The Elder Scrolls: Blades offers a promising fantasy adventure without compromising on quality for mobile platforms.
Announced during Bethesda’s E3 2018 presentation, The Elder Scrolls: Blades will be the second title in the franchise to find its way onto mobile devices when it joins The Elder Scrolls: Legends on iOS and Android later this year. Bethesda’s latest adventure in the Elder Scrolls saga sees players assuming a position within the Blades- former dragon-hunters and protectors of Tamriel’s emperors. The once-revered faction finds its members in exile at the beginning of the game, returning to their destroyed homelands. Over the course of the mobile adventure, players will regain personal glory and restore their own towns by completing numerous combat and exploration-driven quests.
Those in attendance at QuakeCon 2018 had the opportunity to play a brief demo of The Elder Scrolls: Blades running on iPhones within the Exhibitor Hall. The final game promises an expansive quest across the various regions of Tamriel, however our build only featured two areas set within a forest and a castle. Regardless of the chosen region, it’s clear The Elder Scrolls: Blades is one of the most visually impressive titles in recent mobile history; despite its status as an enhancement of a near 7-year old title, Blades‘s graphical quality rivals that of The Elder Scrolls V: Skyrim – Special Edition. I found no cases of visual stuttering or drops in the frame-rate during my play, but the overall presentation quality may vary between devices upon the final release; the only pauses in gameplay came from actively turning the phone from landscape to portrait orientation.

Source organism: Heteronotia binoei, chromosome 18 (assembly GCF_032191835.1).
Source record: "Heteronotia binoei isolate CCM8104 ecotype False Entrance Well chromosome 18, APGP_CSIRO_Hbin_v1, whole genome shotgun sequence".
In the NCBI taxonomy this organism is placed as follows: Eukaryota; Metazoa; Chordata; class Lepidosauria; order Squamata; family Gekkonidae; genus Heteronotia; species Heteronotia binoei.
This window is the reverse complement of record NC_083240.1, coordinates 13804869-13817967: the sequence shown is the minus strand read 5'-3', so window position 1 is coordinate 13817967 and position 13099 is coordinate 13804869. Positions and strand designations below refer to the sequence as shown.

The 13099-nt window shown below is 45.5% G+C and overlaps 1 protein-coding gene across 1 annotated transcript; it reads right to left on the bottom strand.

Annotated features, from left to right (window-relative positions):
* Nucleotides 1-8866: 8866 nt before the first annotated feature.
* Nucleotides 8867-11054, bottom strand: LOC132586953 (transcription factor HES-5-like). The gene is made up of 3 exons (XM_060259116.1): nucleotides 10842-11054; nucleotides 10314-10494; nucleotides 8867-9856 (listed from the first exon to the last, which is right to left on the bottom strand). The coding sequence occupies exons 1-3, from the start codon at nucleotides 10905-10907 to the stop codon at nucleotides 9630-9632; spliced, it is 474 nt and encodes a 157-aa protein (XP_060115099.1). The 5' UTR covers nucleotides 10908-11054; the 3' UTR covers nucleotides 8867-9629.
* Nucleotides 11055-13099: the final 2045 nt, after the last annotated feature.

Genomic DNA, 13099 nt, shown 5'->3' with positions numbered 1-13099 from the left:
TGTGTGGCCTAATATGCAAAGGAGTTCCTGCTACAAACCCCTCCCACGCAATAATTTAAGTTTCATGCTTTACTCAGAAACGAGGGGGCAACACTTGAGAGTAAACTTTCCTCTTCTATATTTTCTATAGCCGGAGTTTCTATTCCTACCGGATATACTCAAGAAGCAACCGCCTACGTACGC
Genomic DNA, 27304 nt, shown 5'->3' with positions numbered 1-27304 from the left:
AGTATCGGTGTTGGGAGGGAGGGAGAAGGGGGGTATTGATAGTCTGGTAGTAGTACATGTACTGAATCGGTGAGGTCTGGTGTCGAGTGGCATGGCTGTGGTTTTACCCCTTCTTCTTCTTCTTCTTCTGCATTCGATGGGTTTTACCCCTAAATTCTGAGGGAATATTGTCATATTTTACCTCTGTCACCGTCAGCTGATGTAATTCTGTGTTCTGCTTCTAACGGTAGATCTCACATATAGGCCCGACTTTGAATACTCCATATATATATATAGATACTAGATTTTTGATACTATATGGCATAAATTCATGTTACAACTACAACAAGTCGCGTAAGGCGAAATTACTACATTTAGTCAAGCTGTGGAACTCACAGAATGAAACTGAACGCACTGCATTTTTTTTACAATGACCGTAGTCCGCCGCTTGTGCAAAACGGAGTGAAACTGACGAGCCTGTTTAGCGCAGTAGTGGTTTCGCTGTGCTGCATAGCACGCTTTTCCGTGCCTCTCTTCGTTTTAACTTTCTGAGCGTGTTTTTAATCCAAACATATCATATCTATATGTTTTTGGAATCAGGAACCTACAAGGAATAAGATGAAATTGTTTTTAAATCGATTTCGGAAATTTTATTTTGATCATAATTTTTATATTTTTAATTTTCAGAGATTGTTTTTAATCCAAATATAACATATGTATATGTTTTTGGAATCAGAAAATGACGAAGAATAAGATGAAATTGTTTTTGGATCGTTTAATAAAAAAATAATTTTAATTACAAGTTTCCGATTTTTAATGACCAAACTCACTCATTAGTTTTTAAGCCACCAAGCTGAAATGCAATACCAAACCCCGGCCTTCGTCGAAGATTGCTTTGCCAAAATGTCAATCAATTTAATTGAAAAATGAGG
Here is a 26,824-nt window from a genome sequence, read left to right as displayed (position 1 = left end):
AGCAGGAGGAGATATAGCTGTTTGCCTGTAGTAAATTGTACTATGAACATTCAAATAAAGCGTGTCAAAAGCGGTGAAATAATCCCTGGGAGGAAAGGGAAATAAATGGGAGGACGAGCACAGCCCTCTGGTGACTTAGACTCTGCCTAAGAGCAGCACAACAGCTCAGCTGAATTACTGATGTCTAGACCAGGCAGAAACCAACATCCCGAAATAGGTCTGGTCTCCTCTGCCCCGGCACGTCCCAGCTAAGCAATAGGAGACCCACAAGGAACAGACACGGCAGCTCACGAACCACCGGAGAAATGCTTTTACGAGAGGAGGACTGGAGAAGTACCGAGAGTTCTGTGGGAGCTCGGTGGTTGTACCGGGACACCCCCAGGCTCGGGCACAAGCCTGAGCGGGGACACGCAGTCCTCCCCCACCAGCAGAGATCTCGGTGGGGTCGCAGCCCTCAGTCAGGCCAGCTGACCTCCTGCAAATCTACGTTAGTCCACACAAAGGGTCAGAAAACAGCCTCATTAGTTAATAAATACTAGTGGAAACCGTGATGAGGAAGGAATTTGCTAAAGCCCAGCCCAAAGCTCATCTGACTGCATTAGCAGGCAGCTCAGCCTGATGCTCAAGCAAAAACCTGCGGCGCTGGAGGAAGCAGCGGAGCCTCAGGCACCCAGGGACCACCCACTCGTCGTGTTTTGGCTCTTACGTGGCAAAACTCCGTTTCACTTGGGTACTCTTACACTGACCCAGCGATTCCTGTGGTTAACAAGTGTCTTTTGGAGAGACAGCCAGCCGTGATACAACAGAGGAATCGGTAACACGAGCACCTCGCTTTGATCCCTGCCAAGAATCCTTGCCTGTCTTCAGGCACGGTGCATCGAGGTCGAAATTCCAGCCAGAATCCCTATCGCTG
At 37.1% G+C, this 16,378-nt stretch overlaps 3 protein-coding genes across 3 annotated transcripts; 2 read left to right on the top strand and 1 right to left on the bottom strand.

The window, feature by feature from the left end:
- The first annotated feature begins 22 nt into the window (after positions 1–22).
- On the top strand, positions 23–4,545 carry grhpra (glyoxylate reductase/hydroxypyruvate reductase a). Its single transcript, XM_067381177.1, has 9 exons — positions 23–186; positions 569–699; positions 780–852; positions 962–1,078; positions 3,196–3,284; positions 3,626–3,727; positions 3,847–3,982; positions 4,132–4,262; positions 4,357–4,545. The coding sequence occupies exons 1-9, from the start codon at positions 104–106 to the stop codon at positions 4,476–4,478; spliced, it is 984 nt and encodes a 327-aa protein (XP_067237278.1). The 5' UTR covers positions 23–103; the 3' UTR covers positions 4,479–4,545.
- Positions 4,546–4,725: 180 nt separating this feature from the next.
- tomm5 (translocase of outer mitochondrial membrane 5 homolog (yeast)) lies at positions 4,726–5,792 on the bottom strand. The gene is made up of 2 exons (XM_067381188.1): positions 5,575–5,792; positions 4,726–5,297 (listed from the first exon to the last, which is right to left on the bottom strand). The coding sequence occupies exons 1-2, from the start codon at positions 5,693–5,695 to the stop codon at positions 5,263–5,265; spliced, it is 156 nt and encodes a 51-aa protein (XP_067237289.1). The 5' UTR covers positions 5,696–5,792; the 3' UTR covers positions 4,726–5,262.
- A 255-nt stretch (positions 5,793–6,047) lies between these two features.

As previously suggested, The Elder Scrolls: Blades can be played in both landscape and portrait orientations, with the player able to switch actively between the two during gameplay if needed:
Portrait mode assumes the player is only using one hand, as movements and actions are limited to single taps or held presses on the screen. When players engage an enemy, the game locks the player and his or her adversary in a one-on-one fight based on timing and weapon positions; when the circle around the player’s weapon glows yellow, he or she must tap the screen for a perfect attack, otherwise he or she may have his or her attack blocked or countered. Blades still lets players navigate the environment in landscape mode by tapping on various locations on the screen, but the extended gameplay window also allows for dual “joystick” mechanics; by holding the screen with both thumbs on opposite edges or corners, the left-thumb controls movement while the right controls the camera; attacks and environmental interactions are still limited to tapping the screen, even when using this control scheme. While the thumb-control option makes for a decent emulation of a standard controller, moving with this feature feels loose and disorderly; perhaps the final version will include an option to adjust the sensitivity for thumb-controls, but for the demo this control mechanic was incredibly sensitive, often sending the character and camera in all directions other than what was intended.
The QuakeCon 2018 demo only offered a minimal taste of gameplay features in The Elder Scrolls: Blades, as the final build will include customizable characters and towns, and the “Abyss” endless challenge mode. Players will also have the ability to enter the “Arena” mode to fight each other in online one-on-one battles.
The Elder Scrolls: Blades leaves a strong first-impression of not just the versatility of the Elder Scrolls franchise, but the future of what’s truly capable on a mobile phone. Players shouldn’t expect a massive adventure comparative to Skyrim, but for those looking for a portable, traditional fantasy take on the franchise after the card-based departure of The Elder Scrolls: Legends, The Elder Scrolls: Blades looks to deliver on that premise.
The Elder Scrolls: Blades will launch worldwide this Fall for Android and iOS platforms. An official trailer has yet to surface, however the E3 2018 announcement may be viewed below (begins at 26:58).